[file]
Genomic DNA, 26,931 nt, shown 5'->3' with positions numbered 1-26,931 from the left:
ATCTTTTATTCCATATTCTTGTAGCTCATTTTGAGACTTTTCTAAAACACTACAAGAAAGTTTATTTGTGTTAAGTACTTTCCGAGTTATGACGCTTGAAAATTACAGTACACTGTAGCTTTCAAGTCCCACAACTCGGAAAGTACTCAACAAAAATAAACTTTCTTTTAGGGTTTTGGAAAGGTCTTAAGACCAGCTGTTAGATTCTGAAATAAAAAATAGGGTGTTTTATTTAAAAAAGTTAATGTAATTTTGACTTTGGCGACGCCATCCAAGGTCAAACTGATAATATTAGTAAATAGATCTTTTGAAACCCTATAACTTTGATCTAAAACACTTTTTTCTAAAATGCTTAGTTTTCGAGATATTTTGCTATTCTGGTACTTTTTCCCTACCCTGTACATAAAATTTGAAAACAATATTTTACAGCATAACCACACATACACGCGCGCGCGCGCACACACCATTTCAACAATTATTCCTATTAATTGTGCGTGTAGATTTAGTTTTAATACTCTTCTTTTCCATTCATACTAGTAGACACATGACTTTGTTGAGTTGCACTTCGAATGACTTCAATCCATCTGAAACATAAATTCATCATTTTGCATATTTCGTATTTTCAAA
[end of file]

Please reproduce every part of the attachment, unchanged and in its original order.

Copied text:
Genomic DNA, 26,931 nt, shown 5'->3' with positions numbered 1-26,931 from the left:
ATCTTTTATTCCATATTCTTGTAGCTCATTTTGAGACTTTTCTAAAACACTACAAGAAAGTTTATTTGTGTTAAGTACTTTCCGAGTTATGACGCTTGAAAATTACAGTACACTGTAGCTTTCAAGTCCCACAACTCGGAAAGTACTCAACAAAAATAAACTTTCTTTTAGGGTTTTGGAAAGGTCTTAAGACCAGCTGTTAGATTCTGAAATAAAAAATAGGGTGTTTTATTTAAAAAAGTTAATGTAATTTTGACTTTGGCGACGCCATCCAAGGTCAAACTGATAATATTAGTAAATAGATCTTTTGAAACCCTATAACTTTGATCTAAAACACTTTTTTCTAAAATGCTTAGTTTTCGAGATATTTTGCTATTCTGGTACTTTTTCCCTACCCTGTACATAAAATTTGAAAACAATATTTTACAGCATAACCACACATACACGCGCGCGCGCGCACACACCATTTCAACAATTATTCCTATTAATTGTGCGTGTAGATTTAGTTTTAATACTCTTCTTTTCCATTCATACTAGTAGACACATGACTTTGTTGAGTTGCACTTCGAATGACTTCAATCCATCTGAAACATAAATTCATCATTTTGCATATTTCGTATTTTCAAA